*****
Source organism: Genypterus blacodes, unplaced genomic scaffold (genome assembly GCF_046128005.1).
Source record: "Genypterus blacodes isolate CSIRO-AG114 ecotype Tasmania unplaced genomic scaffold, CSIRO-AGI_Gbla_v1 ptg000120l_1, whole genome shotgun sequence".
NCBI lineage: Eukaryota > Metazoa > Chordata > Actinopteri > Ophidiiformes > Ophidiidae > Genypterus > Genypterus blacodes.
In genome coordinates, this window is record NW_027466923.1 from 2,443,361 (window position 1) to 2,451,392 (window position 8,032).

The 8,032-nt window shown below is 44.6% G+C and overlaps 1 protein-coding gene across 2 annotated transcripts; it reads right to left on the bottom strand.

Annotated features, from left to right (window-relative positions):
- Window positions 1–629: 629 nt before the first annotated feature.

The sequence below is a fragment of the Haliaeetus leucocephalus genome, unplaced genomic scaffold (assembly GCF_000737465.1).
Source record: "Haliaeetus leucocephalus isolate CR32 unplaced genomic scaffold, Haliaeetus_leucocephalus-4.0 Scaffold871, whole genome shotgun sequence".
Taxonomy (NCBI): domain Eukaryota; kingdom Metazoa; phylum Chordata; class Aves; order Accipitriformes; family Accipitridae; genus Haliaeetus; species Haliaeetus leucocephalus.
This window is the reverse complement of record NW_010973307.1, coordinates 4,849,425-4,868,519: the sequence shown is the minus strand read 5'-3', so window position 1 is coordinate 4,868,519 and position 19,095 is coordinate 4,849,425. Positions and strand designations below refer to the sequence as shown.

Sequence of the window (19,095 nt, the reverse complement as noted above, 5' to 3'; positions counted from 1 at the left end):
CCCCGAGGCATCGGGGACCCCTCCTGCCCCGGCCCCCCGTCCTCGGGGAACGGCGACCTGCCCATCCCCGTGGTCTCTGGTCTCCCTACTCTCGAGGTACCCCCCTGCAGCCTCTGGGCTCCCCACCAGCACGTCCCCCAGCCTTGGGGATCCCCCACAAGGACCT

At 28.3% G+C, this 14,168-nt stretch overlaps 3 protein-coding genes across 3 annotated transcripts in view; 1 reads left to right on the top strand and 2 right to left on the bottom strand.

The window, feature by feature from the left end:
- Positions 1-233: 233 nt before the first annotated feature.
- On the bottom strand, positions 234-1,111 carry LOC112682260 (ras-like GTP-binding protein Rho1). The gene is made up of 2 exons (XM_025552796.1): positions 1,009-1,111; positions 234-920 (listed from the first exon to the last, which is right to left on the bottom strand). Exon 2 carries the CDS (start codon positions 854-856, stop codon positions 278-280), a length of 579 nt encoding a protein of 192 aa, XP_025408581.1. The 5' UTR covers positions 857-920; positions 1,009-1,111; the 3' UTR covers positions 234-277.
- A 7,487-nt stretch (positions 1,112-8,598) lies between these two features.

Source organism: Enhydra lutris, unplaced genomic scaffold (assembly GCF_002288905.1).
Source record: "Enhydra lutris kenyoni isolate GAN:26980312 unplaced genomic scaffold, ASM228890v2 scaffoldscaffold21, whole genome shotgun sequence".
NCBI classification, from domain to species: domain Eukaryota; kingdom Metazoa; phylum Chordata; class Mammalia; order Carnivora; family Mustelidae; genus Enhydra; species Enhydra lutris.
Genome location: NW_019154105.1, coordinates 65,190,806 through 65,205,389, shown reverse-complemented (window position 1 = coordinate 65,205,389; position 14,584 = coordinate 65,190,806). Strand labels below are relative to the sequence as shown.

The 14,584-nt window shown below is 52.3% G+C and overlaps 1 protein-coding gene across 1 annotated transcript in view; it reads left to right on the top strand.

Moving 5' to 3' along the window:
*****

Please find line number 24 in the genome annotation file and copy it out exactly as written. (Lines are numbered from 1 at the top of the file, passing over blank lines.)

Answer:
Moving 5' to 3' along the window: